An automated digital fusion range test can obtain automated horizontal fusional reserve measurements without the need for subjective patient responses or clinician observations, according to findings published in Clinical and Experimental Optometry.
Researchers included 29 individuals (mean age, 22.9 years; 22 women) with a best-corrected visual acuity of 6/9.5 in the study and evaluated horizontal fusional reserves with a digital fusion range test using consumer-grade infrared eye tracker software, a dichoptic display, and custom analysis software programed with a numeric computing platform.
Participants viewed a target at a distance of 55 cm and indicated whether it appeared as a single or double image. Horizontal fusional reserves were measured at 3 speed conditions (0.5, 1.0, 2.0 Δ/s) in both divergence and convergence conditions. A 2-minute rest period occurred between conditions to minimize fatigue. Outcomes were compared between objective measurements obtained by the eye tracker and subjective responses given by the participants.
Agreement between objective and subjective measures of break and recovery demonstrated the automated test’s ability to reliably measure horizontal fusional reserves, according to the report. On average, patients responded 0.91 seconds after the objective break and recovery times. Subjective or objective response or stimulus speed did not significantly affect convergence breaks (P =.26). Objective divergence breaks were lower than subjective breaks at 1.0 and 2.0 Δ/s (F[1,21], 7.53; P <.012) and objective results were higher than subjective results at all speeds for convergence (F[1,21], 7.66; P =.01) and divergence (F[1,21], 71.6; P <.001) conditions.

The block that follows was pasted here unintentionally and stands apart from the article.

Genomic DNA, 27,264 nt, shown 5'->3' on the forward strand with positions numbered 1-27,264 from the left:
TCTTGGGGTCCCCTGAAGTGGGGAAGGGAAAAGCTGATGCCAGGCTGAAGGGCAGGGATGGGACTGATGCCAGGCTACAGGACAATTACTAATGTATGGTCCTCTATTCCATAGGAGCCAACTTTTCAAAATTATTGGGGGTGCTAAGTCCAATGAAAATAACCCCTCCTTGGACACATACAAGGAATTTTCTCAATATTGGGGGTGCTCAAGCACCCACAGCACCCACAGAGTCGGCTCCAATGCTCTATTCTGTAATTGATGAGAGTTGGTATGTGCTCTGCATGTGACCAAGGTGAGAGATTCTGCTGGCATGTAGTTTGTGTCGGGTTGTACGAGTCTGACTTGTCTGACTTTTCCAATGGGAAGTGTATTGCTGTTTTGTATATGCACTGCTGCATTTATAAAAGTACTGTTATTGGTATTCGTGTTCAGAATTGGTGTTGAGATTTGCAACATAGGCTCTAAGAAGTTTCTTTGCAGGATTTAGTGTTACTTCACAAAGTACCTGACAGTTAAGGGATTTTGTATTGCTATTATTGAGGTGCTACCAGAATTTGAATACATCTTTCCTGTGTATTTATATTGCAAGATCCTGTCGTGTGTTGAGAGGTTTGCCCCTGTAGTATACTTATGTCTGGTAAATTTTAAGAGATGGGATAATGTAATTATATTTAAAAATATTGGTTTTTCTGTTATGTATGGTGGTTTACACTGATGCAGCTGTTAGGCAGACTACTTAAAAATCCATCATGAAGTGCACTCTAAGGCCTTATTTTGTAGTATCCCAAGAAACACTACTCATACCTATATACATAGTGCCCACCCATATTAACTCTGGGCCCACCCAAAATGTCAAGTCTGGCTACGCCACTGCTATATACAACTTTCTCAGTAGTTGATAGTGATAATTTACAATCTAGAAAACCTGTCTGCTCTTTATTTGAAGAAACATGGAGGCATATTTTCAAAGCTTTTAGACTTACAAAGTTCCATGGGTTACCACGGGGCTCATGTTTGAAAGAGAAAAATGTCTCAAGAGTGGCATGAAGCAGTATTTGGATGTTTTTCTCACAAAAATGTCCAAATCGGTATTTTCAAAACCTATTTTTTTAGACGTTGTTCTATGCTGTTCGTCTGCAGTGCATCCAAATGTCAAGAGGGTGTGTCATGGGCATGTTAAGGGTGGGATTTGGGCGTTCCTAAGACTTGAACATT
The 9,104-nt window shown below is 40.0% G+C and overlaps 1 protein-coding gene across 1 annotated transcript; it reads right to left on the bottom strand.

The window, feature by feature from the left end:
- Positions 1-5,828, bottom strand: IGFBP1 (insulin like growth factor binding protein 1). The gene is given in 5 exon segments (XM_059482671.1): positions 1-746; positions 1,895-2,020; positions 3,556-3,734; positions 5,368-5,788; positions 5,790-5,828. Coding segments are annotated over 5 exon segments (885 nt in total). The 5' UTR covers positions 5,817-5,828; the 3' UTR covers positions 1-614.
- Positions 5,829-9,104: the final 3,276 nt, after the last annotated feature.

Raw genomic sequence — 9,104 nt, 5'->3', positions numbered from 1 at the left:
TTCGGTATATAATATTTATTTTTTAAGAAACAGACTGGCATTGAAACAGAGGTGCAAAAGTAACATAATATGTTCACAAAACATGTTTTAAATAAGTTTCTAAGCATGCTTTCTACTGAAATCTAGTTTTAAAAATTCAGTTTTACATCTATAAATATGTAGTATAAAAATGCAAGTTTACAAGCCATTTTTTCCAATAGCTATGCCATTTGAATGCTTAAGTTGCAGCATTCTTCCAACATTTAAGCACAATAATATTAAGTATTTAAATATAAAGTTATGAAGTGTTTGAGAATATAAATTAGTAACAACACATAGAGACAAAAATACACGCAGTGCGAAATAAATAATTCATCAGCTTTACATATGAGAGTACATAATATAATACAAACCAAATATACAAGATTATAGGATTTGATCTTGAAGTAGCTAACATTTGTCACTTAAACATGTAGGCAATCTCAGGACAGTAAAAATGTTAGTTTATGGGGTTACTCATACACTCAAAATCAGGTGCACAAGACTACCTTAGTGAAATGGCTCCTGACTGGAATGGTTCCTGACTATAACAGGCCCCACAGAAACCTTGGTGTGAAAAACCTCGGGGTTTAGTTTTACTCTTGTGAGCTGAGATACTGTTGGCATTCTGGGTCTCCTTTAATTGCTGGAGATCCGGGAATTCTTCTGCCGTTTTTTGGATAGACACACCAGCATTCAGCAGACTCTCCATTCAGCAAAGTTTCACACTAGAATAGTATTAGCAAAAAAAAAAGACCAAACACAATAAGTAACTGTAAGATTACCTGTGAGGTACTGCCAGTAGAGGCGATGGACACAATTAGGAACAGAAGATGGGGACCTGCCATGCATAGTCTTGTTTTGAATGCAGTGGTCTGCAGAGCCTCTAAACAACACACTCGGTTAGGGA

Intraclass correlations between objective and subjective tests ranged between 0.964 and 0.994 with no substantial variation in reliability across test types or speeds.
“This paper proves that in-principle it is possible to obtain reliable, objective, and clinically useful measures of horizontal fusional reserves using consumer-grade eyetracking and dichoptic displays,” according to the study authors. “Eyetracking is a promising avenue for use in improving objective measures of binocular status, providing tools and treatment options for vergence disorders in clinical and community settings.”
Study limitations include the exclusion of individuals with moderate to high myopia who were unwilling to wear contact lenses and the use of convenience sampling.
Gao TY, Wong J, Zhou LW, et al. Objective estimation of fusional reserves using infrared eye tracking: the digital fusion-range test. Clin Exp Optom. Published online November 14, 2022. doi:10.1080/08164622.2022.2134763